The new building will have a variety of amenities and 111 parking spaces for residents. On February 12, 2019, HPD and HDC announced the completion of Alvista Towers, a 380-unit, affordable housing development in Jamaica, Queens. City agencies and private sector firms came together to develop this project as part of the City’s affordable housing initiative. The involved parties were the Department of Housing Preservation and Development (HPD), New York City Housing Development Corporation (HDC), Council Member I. Daneek Miller, the Greater Jamaica Development Corporation, Phoenix Realty Group, Goldman Sachs, Wells Fargo, Settlement Housing Fund, the New York City Housing Partnership, and Artimus as the developer of the project. The development was the result of the Special Downtown Jamaica Rezoning, which was adopted by the City in 2007 to foster transit-oriented development in Jamaica.
Alvista Towers will be a 360,000 square feet mixed-income affordable housing development with 380 units, 95 of which will be permanently affordable for low-income households under the Inclusionary Housing Program. The development will also have 110 units for moderate-income households, and 174 units for middle-income households at various income tiers. The development’s amenities will include a 24-hour attended lobby, bicycle room, lounge, terrace, fitness center, yoga room, business center, children’s playroom, rooftop, and 111 parking spaces.
The development is also energy-efficient and was designed by GF55 Partners to adhere to the Enterprise Green Communities Standards. The standards are a comprehensive green building framework designed for affordable housing, providing cost-effective standards for energy-efficient homes.
The $160 million development was financed through a mix of public and private investment pursuant to HPD’s and HDC’s M2 program. The Mixed Middle Income M2 program is a Housing NYC program that funds the construction of new multi-family rental housing for low-, moderate- and middle-income families earning up to 165 percent of Area Median Income (AMI). The M2 program requires that 20 percent of the units are set aside for low-income households earning less than 50 percent of the AMI, with at least 15 percent set aside for those earning less than 40 percent of the AMI. At least 30 percent of the units are set aside for moderate-income households earning between 80 percent and 100 percent of the AMI. No more than 50 percent of the units are set aside for middle-income households earning between 130 percent and 165 percent of AMI.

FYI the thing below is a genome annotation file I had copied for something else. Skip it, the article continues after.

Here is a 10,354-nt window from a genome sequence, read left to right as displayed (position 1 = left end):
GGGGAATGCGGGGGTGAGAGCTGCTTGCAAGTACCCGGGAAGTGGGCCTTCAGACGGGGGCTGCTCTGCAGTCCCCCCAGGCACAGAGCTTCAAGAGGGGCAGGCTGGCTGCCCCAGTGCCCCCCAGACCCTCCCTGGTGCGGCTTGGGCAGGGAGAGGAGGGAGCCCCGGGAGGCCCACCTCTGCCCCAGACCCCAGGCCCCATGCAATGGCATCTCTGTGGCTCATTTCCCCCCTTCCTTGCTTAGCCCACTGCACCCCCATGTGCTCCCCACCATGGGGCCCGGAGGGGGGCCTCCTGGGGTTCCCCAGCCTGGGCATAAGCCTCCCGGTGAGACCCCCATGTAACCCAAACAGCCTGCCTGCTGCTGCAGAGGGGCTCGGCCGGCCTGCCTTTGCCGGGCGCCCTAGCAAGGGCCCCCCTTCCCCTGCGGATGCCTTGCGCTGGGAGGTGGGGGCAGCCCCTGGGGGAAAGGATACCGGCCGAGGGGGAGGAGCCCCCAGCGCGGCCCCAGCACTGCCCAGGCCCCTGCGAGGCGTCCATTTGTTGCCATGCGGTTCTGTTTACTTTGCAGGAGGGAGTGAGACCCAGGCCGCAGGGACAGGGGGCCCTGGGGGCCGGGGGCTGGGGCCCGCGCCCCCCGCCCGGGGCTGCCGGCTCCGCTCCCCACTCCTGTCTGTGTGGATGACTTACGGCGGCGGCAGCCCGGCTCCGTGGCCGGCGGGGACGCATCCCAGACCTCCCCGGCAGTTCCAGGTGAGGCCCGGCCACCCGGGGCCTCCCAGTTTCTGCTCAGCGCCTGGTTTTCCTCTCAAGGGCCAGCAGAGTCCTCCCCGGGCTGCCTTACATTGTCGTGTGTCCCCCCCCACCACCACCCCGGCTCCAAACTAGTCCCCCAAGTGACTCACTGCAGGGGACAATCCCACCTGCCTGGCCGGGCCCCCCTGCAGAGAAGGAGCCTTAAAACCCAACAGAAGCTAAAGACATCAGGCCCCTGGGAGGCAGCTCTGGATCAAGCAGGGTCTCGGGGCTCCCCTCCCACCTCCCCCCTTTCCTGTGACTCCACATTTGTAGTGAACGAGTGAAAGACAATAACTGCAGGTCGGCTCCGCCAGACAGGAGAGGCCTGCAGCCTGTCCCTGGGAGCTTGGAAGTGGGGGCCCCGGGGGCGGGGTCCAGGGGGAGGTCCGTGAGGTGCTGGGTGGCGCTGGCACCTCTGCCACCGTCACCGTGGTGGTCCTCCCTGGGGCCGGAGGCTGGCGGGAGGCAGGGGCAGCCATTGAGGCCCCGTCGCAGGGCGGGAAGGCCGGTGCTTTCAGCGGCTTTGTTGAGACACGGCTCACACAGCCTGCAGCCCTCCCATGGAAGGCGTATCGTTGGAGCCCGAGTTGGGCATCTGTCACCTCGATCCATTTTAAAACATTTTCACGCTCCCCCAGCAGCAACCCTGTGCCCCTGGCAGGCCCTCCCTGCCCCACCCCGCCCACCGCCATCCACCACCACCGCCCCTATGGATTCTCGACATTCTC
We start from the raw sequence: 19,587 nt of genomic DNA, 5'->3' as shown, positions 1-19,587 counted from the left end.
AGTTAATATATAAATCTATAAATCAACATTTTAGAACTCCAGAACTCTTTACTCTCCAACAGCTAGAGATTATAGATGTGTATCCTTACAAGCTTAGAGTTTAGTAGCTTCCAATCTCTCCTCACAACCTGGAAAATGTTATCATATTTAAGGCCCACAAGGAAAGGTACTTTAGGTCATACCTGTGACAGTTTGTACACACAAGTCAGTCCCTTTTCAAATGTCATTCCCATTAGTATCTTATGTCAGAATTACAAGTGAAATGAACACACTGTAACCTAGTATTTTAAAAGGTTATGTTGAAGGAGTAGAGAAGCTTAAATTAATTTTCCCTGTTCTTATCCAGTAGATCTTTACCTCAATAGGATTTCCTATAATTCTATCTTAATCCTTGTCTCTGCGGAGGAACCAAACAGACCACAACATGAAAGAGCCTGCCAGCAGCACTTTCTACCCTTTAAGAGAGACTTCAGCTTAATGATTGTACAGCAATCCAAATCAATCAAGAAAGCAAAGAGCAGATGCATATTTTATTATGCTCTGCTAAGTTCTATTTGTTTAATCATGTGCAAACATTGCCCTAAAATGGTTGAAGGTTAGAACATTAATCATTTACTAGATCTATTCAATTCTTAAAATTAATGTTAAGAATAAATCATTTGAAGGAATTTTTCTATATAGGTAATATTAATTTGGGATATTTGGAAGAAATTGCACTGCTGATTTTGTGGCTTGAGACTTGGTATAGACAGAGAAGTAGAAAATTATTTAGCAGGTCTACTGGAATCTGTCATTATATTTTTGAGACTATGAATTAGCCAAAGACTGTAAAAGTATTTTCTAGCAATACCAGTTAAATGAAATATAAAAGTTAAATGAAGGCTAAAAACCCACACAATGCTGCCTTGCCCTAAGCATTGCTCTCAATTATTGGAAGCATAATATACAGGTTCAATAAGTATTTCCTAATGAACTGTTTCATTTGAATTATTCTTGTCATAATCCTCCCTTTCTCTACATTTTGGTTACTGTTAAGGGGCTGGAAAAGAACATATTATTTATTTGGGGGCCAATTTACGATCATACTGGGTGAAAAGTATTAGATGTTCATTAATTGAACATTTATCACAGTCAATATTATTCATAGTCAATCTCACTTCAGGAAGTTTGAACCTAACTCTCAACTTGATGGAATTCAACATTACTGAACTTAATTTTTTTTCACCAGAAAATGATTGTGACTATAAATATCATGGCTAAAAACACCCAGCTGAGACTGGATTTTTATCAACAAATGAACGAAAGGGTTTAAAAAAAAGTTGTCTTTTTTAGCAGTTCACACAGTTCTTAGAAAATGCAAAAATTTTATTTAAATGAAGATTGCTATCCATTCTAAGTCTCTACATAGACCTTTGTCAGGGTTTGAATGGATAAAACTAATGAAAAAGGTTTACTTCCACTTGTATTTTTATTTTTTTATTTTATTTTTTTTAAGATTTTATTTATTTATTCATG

Through the M2 program, the Alvista Towers development was financed through a mix of public and private investments from HPD, HDC, Wells Fargo, and Goldman Sachs. HPD contributed approximately $30.4 million in City subsidy to the project. HDC contributed more than $22.1 million in tax-exempt bonds, $30.4 million in corporate reserves, and a $43.5 million conventional loan through Wells Fargo. Goldman Sachs was the tax credit investor of low-income housing tax credits (LIHTC) for the project. This investment generated more than $13.9 million in tax credit equity for the project.
The Alvista Towers development was the first new construction development in the country to participate in the Federal Financing Bank Pilot Program. The program is a recently expired risk-sharing program that reduced borrowing cost, saves taxpayer dollars, and improves affordability for tenants. The program has helped to financed more than 3,000 affordable homes in the City.
“Through the Mayor’s Housing New York plan, we are producing more new affordable housing than at any time in HPD’s history, creating opportunity for more of our city’s hard-working families and lasting assets for our communities. Alvista Towers provides 380 high-quality affordable homes – 95 of which will be permanently affordable – to families at a range of incomes in a beautifully designed, energy-efficient development that will add to the vibrancy and diversity of the neighborhood,” said HPD Commissioner Maria Torres-Springer.
Council Member I. Daneek Miller noted the development’s partnership between government and private enterprises and its benefits for Southeast Queens. He states that “we worked collaboratively to ensure that all aspects of this project would tap into the vast resources of our community – embodied best by our human capital and M/WBEs – and residents whose roots lie in the District would be given primary consideration for residing in its 380 mixed-income housing units.”
By: May Vutrapongvatana (May is a CityLaw Intern and a New York Law School Student, Class of 2019).